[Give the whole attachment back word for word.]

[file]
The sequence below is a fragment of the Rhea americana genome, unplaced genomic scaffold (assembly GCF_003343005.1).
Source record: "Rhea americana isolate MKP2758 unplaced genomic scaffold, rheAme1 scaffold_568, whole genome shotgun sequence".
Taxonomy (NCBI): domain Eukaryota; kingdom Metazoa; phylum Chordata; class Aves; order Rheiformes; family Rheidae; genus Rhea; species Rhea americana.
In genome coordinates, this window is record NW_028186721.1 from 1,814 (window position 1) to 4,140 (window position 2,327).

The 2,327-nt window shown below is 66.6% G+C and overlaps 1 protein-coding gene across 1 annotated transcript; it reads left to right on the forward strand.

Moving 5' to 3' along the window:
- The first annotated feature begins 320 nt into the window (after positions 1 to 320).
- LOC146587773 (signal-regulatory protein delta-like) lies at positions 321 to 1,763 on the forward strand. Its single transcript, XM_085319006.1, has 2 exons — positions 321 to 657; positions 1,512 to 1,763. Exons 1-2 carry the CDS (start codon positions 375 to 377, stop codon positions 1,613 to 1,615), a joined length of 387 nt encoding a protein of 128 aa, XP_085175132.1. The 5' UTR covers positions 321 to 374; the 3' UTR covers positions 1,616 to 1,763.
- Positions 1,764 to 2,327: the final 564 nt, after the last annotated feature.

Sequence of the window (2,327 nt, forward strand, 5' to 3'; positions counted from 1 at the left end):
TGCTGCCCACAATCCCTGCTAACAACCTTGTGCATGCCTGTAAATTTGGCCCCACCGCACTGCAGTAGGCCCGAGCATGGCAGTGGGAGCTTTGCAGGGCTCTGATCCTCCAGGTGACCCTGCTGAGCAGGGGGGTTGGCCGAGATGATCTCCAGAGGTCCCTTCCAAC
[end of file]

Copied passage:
The sequence below is a fragment of the Rhea americana genome, unplaced genomic scaffold (assembly GCF_003343005.1).
Source record: "Rhea americana isolate MKP2758 unplaced genomic scaffold, rheAme1 scaffold_568, whole genome shotgun sequence".
Taxonomy (NCBI): domain Eukaryota; kingdom Metazoa; phylum Chordata; class Aves; order Rheiformes; family Rheidae; genus Rhea; species Rhea americana.
In genome coordinates, this window is record NW_028186721.1 from 1,814 (window position 1) to 4,140 (window position 2,327).

The 2,327-nt window shown below is 66.6% G+C and overlaps 1 protein-coding gene across 1 annotated transcript; it reads left to right on the forward strand.

Moving 5' to 3' along the window:
- The first annotated feature begins 320 nt into the window (after positions 1 to 320).
- LOC146587773 (signal-regulatory protein delta-like) lies at positions 321 to 1,763 on the forward strand. Its single transcript, XM_085319006.1, has 2 exons — positions 321 to 657; positions 1,512 to 1,763. Exons 1-2 carry the CDS (start codon positions 375 to 377, stop codon positions 1,613 to 1,615), a joined length of 387 nt encoding a protein of 128 aa, XP_085175132.1. The 5' UTR covers positions 321 to 374; the 3' UTR covers positions 1,616 to 1,763.
- Positions 1,764 to 2,327: the final 564 nt, after the last annotated feature.

Sequence of the window (2,327 nt, forward strand, 5' to 3'; positions counted from 1 at the left end):
TGCTGCCCACAATCCCTGCTAACAACCTTGTGCATGCCTGTAAATTTGGCCCCACCGCACTGCAGTAGGCCCGAGCATGGCAGTGGGAGCTTTGCAGGGCTCTGATCCTCCAGGTGACCCTGCTGAGCAGGGGGGTTGGCCGAGATGATCTCCAGAGGTCCCTTCCAAC